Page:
The streetlights had just come on, illuminating the narrow cobbled stone streets below my clinic window. I loved this time of the evening in Spain, when throngs of people gathered in the plazas; walking; shopping; exchanging the news of the day; communing around coffee shop tables that spilled out onto the colorful sidewalks. The delicious aroma of hot chocolate with churros; the sweet, haunting sound of flamenco guitar; the music of fountain water spilling into its marble trough; lovers whispers; children laughing.
No matter how many times I stepped out into the streets of Granada in the evening after work, the magic of it always thrilled me. A sensual banquet of sights and sounds and smells! I always felt as if I was stepping into a mysterious other world.
On this particular evening it was almost seven and I was thankfully hanging my scrubs up and getting ready to head home. At that moment, looking somewhat sheepish, the head of the clinic walked in and asked if I would see "....just one more patient?" Before I had time to respond he, unceremoniously, ushered me into his office where I was met by a young mother and a beautiful little girl.
After brief introductions, my boss explained to me that Emma, the little girl, was scheduled to have rhinoplasty within a few days. Her nasal passages were so restricted that she had to breathe through her mouth; a common problem among children with Down's Syndrome. My boss had recommended to her mother that she come to see me and that perhaps I could do something to help. I looked at the sweet little girl with her shiny black braids and big beaming smile. Emma's nose looked to me like a tiny crushed flower in the middle of that sweet face. However, upon examination I did feel that my work might alleviate the problem somewhat.
At that time I was a practitioner of structural integration and my boss knew that there was a session specifically designed to help with such problems. I spoke a little with Emma about what we might try. She gave me an enthusiastic smile, spontaneously grasping my hand, nodding assent and seeming very eager to follow me, as if we were about to embark on a big adventure.
Once Emma was lying on the treatment table I explained some more of what I planned to do and that I would be really gentle. She nodded, closed her eyes and lay trustingly, letting me begin. After just a few minutes Emma's eyes flew open and she looked at me, as if seeing me for the very first time. With innocent curiosity she asked me, (in Spanish) "Who are you?"..... "What are you doing?" I told her my name and once again explained what I was doing and why. Emma smiled, uttered an enthusiastic "Hola!", closed her eyes and let me continue working. A few minutes later the same thing happened. "Who are you?"...... What are you doing?" Once again I introduced myself and was greeted with a delighted "Hola!" Then Emma closed her eyes and lay still.
During our session Emma repeated these two questions on four different occasions. Each time she opened her eyes it was as if she was seeing me for the very first time; her eyes filled with a curious fascination. Each time I explained what I was doing it was as if she heard it for the first time and she seemed totally satisfied with my response. And each "Hola!" seemed to be full of total delight at our meeting.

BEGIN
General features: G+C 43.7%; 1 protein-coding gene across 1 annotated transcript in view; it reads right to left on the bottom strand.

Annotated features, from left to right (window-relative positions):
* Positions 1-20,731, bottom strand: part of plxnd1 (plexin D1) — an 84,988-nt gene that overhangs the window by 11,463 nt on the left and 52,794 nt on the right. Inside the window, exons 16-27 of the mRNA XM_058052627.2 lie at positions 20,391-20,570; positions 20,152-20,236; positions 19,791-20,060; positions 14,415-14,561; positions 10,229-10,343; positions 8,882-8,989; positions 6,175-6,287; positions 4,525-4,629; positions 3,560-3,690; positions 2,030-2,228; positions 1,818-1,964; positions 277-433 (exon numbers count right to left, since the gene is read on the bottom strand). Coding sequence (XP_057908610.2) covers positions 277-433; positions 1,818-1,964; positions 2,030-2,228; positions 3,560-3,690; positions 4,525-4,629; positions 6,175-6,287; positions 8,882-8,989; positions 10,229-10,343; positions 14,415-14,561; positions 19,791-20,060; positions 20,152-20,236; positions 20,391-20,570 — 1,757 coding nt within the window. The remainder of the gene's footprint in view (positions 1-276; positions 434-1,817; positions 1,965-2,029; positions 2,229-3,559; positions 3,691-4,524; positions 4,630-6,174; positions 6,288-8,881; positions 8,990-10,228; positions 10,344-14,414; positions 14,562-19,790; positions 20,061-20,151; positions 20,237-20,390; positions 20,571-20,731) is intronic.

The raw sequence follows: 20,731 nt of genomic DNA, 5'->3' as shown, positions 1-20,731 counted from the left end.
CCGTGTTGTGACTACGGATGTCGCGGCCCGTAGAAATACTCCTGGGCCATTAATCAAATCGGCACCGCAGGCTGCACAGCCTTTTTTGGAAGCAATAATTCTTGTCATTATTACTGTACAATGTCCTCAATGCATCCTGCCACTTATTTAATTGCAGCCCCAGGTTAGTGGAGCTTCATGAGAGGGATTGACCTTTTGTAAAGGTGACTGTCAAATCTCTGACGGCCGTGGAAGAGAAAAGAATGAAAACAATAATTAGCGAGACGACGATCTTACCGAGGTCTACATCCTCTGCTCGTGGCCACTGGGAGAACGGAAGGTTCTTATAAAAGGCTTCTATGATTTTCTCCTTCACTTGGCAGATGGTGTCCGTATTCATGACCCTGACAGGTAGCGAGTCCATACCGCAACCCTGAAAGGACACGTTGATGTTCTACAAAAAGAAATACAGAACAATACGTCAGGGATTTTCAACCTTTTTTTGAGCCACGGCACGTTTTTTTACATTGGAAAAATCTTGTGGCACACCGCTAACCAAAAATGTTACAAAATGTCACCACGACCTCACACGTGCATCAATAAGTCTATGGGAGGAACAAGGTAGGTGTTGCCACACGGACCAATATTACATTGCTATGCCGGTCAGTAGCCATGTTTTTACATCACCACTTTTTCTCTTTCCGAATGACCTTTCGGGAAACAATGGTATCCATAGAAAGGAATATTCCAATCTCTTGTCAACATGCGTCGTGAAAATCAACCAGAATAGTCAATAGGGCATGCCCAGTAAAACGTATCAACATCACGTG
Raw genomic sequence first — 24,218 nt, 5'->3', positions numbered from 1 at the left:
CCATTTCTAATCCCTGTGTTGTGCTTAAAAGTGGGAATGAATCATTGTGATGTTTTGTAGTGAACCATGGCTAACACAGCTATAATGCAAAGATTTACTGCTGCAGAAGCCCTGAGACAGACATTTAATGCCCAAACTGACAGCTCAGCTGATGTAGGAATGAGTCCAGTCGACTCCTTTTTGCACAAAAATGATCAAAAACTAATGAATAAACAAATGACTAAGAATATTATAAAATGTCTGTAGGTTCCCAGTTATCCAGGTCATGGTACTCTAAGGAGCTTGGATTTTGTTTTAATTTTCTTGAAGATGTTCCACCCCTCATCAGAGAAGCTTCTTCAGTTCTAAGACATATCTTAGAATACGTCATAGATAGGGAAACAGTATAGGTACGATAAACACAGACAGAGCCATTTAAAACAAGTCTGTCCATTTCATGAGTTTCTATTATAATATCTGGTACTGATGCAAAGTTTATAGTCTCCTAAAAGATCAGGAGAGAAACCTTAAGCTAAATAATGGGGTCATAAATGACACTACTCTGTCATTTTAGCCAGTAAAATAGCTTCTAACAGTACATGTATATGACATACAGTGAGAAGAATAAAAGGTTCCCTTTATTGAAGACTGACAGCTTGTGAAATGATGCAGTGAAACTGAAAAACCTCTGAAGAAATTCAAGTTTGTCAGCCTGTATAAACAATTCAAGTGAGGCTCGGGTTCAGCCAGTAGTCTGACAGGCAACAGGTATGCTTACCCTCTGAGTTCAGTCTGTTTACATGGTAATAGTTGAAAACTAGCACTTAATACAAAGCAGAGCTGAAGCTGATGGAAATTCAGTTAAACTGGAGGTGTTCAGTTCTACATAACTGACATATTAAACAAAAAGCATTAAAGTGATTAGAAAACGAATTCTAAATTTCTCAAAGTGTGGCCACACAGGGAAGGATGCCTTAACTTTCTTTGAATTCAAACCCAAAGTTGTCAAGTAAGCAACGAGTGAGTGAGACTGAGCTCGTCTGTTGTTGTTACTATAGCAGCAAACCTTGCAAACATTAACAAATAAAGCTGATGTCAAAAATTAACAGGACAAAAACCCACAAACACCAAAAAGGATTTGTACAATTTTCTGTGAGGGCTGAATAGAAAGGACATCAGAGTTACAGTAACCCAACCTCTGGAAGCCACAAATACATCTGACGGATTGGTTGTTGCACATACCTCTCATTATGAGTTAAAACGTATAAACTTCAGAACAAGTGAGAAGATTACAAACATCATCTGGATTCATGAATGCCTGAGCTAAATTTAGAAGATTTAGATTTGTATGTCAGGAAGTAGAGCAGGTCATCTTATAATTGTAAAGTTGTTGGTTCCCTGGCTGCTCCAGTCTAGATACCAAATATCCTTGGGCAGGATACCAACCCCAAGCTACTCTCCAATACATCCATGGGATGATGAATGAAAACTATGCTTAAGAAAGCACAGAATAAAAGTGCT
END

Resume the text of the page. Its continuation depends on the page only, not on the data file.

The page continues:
When the session was over Emma sat up and was very happy to discover that she could take deep inhalations with her mouth closed. Her mother was overcome. I handed little Emma an apple and she gave me a big hug before jumping down from the treatment table and bidding me a happy "Adios!" Upon reaching the doorway she turned, looking at me quizzically, her head on one side and asked, "Who are you?" One last time I introduced myself to that dear little girl.
My heart was somehow heavy as I hung my scrubs up this time. I wandered out into the streets and wended my way up the windy cobbled stones towards my home. For once I walked oblivious to the sounds and smells and colors and throngs of people. When I arrived at my home I walked on by and continued up the hill until I reached my favorite marble bench. It was more like a low, wide, marble table. I always loved sitting there, right on top of the hill in the old town. It blessed me with one of my favorite views in the world.
Down in the valley, below the old town of Granada, the River Darro wends its way past little homesteads and farms and through wild countryside scattered with olive and almond trees. In the distance the Sierra Nevada mountains nestle into the horizon. And framed by the snow-capped mountains, high on the opposite hill from Granada's old town stands the majestic Alhambra fortress. Built in 889 and the fire of inspiration for many a Moorish poet, the Alhambra remains a most mystical place. How many hours I used to sit lost in reverie on my bench, imagining all the lives and stories that had unfolded through the centuries inside those fortress walls.
But on that night it was as if nothing existed around me. I lay face up on my bench, feeling dazed. All I could see in my mind's eye was Emma's innocent little face, again and again asking me, "Who are you?"...... "What are you doing?" My heart felt as if it was going to burst open. I really didn't know what was happening. I just knew that this sweet little girl had touched my life profoundly that night. It seemed to me that it was the very first time that I had ever really heard those two questions.
Twenty-five years later Emma's words still come to me often. Whenever they do I always feel them as if for the first time. "Who are you?"..... "What are you doing?" Time and again Emma's simple yet persistent questions evoke in me a pause, as I feel reflected in them the words of my beloved Rilke..... "Be a beginner, always a beginner!"